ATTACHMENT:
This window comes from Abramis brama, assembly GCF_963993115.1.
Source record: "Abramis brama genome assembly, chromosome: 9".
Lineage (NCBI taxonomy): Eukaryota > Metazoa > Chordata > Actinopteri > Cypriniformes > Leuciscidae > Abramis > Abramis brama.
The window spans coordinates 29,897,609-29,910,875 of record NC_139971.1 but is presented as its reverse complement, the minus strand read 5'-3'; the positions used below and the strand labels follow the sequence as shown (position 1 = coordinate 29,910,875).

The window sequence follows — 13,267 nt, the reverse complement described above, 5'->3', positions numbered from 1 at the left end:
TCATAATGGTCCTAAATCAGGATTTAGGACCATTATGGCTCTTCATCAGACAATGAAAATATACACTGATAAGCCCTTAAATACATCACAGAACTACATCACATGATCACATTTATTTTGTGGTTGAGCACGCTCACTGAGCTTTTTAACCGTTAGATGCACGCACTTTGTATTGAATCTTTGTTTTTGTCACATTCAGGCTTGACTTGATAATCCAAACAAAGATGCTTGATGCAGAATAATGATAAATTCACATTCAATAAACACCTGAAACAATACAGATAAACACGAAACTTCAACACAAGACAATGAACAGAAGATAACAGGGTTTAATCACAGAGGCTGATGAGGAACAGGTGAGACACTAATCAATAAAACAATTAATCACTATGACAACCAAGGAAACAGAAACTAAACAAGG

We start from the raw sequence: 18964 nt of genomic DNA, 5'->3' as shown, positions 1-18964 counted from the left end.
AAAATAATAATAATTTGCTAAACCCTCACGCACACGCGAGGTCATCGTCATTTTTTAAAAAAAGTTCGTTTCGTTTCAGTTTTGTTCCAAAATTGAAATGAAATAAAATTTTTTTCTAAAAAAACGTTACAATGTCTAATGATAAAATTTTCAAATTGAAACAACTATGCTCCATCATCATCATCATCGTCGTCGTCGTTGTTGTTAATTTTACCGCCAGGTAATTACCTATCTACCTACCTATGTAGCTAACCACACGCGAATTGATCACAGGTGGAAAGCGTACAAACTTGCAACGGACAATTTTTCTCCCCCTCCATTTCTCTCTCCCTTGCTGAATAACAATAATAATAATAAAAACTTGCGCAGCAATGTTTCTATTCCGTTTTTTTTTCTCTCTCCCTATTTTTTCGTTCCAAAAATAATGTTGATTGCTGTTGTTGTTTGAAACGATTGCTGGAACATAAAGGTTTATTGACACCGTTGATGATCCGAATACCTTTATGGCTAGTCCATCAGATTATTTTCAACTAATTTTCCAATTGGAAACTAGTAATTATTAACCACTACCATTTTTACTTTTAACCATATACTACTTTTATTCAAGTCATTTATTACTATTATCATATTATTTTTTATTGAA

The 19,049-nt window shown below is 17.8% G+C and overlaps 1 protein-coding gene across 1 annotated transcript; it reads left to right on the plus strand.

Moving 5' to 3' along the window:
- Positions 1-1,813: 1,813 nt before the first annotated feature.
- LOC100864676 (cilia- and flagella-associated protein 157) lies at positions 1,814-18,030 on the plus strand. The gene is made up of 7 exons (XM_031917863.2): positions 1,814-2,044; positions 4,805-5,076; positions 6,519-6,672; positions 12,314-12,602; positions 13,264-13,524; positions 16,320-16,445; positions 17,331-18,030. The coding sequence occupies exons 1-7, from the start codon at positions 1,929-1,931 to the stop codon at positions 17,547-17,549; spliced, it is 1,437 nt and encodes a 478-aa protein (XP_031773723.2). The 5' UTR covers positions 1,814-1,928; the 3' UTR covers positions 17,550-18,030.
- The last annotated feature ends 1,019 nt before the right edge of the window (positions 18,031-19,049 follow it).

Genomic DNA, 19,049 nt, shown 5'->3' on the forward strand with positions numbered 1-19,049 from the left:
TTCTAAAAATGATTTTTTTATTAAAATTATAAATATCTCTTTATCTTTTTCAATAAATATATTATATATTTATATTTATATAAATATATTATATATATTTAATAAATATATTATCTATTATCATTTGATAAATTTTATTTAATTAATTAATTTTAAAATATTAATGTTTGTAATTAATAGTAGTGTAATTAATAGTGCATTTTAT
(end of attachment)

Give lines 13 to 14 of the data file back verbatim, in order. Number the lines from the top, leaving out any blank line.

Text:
- The last annotated feature ends 1,019 nt before the right edge of the window (positions 18,031-19,049 follow it).

Genomic DNA, 19,049 nt, shown 5'->3' on the forward strand with positions numbered 1-19,049 from the left: